Announced at the 2014 Maker Faire in New York, the latest Arduino WiFi shield is finally available. This shield replaces the old Arduino WiFi shield, while providing a few neat features that will come in very handy for the yet-to-be-developed Internet of Things.
The new Arduino WiFi Shield 101 features an Atmel ATWINC1500 module for 802.11 b/g/n WiFi connectivity. This module, like a dozen or so other WiFi modules, handles the heavy lifting of the WiFi protocol, including TCP and UDP protocols, leaving the rest of the Arduino free to do the actual work. While the addition of 802.11n will be increasingly appreciated as these networks become more commonplace, the speed offered by ~n isn’t really applicable; you’re not going to be pushing bits out of an Arduino at 300 Mbps.
Also included on the WiFi shield is an ATECC508A CryptoAuthentication chip. This is perhaps the most interesting improvement over the old Arduino WiFi shield, and allows for greater security for the upcoming Internet of Things. WiFi modules already in the space have their own support for SSL, including TI’s CC3200 series of modules, Particle‘s Internet of Things modules, and some support for the ESP8266.
For electric and remote control vehicles – from quadcopters to electric longboards – the brains of the outfit is the Electronic Speed Controller (ESC). The ESC is just a device that drives a brushless motor in response to a servo signal, but in that simplicity is a lot of technology. For the last few months, [Ben] has been working on a completely open source ESC, and now he’s riding around on an electric longboard that’s powered by drivers created with his own hands.
The ESC [Ben] made is built around the STM32F4, a powerful ARM microcontroller that’s able to do a lot of computation in a small package. The firmware is based on ChibiOS, and there’s a USB port for connection to a sensible desktop-bound UI for adjusting parameters.
While most hobby ESCs are essentially black boxes shipped from China, there is a significant number of high performance RC pilots that modify the firmware on these devices. While these new firmwares do increase the performance and response of off-the-shelf ESCs, building a new ESC from scratch opens up a lot of doors. [Ben]’s ESC can be controlled through I2C, a UART, or even a CAN bus, greatly opening up the potential for interesting electronic flying machines. Even for ground-based vehicles, this ESC supports regenerative braking, sensor-driven operation, and on-board odometry.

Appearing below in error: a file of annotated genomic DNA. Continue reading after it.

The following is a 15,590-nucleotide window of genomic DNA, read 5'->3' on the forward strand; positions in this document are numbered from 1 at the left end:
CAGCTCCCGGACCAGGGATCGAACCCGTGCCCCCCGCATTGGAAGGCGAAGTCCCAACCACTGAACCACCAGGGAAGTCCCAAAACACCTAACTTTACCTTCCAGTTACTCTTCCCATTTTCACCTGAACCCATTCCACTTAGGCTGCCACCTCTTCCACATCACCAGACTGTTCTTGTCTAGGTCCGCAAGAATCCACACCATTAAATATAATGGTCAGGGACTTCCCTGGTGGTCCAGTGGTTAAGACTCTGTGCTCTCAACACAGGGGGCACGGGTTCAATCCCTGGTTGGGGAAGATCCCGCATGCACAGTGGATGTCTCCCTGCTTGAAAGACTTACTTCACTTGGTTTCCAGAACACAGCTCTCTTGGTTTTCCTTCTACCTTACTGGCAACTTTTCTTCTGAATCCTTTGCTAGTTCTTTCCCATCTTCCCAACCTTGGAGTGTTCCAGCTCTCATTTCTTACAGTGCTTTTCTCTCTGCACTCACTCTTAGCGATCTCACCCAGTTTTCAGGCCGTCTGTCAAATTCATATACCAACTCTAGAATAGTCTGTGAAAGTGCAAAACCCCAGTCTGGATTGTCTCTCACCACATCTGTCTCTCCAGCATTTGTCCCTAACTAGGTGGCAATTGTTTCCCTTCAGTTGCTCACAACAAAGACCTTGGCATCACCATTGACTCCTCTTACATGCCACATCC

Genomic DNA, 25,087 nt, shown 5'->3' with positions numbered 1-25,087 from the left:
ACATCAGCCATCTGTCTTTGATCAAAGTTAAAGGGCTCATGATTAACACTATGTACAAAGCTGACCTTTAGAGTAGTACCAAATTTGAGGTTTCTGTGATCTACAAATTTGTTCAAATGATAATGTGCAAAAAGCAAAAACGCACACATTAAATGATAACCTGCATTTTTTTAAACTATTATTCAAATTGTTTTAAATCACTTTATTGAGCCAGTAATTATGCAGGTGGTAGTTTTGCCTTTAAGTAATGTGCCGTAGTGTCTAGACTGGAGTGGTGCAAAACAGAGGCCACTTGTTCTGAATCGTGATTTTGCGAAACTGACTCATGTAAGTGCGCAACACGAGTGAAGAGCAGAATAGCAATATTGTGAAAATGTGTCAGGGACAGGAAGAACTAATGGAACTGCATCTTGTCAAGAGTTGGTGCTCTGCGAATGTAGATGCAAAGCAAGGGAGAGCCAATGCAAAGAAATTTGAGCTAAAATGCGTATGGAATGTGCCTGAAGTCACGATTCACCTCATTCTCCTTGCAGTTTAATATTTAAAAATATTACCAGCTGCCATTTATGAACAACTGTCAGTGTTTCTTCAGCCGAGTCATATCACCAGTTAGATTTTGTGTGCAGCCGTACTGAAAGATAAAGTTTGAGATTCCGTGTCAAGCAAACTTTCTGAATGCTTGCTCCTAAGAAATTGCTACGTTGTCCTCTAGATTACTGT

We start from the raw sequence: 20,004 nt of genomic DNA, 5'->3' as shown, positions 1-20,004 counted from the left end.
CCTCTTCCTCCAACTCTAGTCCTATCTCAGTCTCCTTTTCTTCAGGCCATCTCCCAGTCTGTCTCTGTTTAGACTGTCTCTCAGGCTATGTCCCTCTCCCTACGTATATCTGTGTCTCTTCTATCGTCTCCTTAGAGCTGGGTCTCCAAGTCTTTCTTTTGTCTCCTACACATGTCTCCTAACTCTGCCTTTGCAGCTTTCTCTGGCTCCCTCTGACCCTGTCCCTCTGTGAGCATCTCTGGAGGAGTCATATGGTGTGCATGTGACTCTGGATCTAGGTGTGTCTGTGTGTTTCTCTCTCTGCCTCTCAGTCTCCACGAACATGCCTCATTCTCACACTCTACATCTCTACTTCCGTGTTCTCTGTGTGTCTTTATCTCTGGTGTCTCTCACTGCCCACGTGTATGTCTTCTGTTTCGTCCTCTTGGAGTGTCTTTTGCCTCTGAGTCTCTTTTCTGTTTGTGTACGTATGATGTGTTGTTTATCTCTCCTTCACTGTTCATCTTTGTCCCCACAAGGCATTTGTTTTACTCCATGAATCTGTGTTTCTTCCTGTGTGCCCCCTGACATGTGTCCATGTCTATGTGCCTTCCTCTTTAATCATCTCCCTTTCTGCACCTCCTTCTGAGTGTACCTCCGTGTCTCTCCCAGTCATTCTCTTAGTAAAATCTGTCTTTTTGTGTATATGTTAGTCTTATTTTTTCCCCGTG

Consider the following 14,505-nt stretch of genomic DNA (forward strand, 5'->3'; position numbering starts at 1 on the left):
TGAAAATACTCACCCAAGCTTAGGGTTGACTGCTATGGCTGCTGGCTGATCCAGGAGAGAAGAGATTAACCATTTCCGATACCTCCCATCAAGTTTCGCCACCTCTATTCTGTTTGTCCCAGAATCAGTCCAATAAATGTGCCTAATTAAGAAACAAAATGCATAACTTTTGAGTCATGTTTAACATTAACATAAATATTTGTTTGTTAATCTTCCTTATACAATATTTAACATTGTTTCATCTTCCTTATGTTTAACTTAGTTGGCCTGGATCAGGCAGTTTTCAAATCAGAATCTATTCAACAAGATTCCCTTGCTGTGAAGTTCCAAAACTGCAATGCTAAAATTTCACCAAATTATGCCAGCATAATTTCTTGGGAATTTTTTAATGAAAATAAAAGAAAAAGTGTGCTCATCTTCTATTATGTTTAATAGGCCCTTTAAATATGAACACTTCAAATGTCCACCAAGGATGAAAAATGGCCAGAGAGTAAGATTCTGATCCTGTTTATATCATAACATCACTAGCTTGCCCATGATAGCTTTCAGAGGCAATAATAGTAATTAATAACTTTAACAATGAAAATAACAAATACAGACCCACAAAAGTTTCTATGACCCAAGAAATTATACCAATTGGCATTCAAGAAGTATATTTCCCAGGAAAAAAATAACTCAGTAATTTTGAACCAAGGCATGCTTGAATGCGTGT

While this isn’t an ESC for tiny racing quadcopters (it’s complete overkill for that task) this is a very nice ESC for bigger ground-based electric vehicles and larger aerial camera platforms. It’s something that could even be used to drive a small CNC mill, and certainly one of the most interesting pieces of open source hardware we’ve seen in a long time.
Holy *#$&. That just about sums up the 2015 RedBull Creation Competition. It was fantastic. Where else could you ride a gasoline engine powered tire-swing-of-death, complete with fireball launcher? Well… maybe Burning Man…
Anyway, was it a hackathon? No, this was a build-a-thon. A few Arduinos and Atmel’s may have been used, but the majority of the projects were serious mechanical marvels. The teams had 72 hours to compete, with the very broad theme of “Serious Fun”.
And did they make some serious fun. From human-sized hamster wheels, to glass smashing recycling machines, and even an arcade style carnival game housed in a dumpster, not one team had a similar idea about Serious Fun. It was awesome.
When the ever-versatile Raspberry Pi was released, the potential for cheap video game emulation was immediately obvious. Some of the very first Raspi projects to hit the internet were arcade cabinets, and it wasn’t long until people were making them portable. A purpose-build Linux distort called RetroPie has become very popular specifically because of the Raspi’s game-emulation potential. However, the actual hardware for these emulation systems isn’t always the most aesthetically (or ergonomically) pleasing. That’s where reddit user [Cristov9000] has managed to stand out from the crowd.
[Cristov9000] accomplished this by combining high-quality design (and 3D printing) with the careful use of original Nintendo parts. Game Boy and SNES buttons and elastomers were used to achieve the correct button feel. Other original Game Boy parts, like the volume wheel and power switch, ensure that the system feels as much like 1989 OEM hardware as possible.